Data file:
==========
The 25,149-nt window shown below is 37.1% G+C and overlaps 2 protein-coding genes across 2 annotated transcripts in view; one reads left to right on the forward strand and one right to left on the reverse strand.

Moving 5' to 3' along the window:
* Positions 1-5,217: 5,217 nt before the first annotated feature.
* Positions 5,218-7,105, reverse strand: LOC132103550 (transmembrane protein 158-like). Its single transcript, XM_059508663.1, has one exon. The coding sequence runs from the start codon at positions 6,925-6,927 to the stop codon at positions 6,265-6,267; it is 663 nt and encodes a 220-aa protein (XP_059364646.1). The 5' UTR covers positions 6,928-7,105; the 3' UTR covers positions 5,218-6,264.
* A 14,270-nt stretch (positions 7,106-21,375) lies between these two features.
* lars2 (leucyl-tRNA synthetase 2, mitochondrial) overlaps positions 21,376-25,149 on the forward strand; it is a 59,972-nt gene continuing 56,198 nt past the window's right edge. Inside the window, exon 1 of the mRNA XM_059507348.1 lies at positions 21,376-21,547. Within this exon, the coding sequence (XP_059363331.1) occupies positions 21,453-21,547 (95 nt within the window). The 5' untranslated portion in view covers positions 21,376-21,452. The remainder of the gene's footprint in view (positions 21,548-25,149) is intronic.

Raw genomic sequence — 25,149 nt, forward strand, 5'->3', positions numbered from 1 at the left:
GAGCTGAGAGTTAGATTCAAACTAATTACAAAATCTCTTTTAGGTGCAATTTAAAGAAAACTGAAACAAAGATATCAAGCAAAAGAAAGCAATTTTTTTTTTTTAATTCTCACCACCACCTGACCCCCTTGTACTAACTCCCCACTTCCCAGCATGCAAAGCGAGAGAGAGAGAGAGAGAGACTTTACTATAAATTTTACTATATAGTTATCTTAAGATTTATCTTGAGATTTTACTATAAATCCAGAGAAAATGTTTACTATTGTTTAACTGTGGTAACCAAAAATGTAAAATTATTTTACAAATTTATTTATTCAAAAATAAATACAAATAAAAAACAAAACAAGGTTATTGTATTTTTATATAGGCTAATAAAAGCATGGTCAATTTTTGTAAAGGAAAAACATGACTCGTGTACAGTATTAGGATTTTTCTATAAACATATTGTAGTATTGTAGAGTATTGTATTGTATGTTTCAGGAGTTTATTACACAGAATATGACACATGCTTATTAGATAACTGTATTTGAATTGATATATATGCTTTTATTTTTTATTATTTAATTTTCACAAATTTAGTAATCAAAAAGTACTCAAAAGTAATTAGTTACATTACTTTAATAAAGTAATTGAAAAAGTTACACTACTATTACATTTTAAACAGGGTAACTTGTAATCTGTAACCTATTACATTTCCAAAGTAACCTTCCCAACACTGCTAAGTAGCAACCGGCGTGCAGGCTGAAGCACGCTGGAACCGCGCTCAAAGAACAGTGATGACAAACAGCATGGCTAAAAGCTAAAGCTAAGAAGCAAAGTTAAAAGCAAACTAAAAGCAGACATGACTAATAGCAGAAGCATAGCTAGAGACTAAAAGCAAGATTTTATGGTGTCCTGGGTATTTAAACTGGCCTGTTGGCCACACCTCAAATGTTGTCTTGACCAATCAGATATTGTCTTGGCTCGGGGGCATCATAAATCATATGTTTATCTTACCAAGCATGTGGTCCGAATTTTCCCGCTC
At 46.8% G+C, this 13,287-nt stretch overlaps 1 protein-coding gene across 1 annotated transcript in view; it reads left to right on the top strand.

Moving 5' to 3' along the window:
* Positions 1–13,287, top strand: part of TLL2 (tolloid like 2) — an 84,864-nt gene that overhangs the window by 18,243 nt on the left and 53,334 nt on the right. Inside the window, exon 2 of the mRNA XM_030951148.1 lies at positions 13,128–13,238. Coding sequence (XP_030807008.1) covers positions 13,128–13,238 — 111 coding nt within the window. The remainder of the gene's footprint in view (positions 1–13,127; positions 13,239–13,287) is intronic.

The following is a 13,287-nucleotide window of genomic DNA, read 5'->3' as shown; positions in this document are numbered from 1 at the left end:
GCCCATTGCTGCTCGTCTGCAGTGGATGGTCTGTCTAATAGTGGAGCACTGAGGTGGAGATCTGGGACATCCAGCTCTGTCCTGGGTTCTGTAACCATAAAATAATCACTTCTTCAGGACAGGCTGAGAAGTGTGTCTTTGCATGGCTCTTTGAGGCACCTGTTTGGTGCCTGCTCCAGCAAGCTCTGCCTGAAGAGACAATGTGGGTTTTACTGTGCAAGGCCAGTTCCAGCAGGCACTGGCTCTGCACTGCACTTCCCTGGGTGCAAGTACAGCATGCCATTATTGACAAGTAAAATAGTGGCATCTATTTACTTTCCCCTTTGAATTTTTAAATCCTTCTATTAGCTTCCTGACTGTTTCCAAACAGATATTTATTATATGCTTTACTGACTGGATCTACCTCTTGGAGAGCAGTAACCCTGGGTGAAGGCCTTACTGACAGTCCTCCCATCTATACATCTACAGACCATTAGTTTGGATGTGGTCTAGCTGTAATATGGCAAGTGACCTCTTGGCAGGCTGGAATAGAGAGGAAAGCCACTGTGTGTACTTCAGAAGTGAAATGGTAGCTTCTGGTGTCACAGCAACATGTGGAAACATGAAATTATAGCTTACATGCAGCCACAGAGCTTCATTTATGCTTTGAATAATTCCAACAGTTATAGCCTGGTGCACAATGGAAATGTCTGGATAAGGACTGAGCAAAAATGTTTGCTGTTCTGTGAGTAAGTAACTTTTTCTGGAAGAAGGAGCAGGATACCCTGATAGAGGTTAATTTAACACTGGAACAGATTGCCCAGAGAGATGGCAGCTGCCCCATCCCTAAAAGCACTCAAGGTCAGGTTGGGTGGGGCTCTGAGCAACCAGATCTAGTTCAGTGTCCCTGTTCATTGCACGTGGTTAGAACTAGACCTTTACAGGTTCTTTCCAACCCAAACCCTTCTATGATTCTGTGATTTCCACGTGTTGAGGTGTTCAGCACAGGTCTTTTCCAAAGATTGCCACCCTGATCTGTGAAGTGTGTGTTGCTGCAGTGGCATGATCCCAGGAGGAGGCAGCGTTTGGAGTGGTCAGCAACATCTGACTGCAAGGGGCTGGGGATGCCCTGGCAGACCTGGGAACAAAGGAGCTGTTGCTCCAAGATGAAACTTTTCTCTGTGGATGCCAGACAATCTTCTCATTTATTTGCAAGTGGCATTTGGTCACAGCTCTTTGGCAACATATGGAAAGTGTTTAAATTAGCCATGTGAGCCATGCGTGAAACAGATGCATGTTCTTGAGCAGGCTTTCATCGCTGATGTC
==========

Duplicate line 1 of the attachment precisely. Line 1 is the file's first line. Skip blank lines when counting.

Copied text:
The 25,149-nt window shown below is 37.1% G+C and overlaps 2 protein-coding genes across 2 annotated transcripts in view; one reads left to right on the forward strand and one right to left on the reverse strand.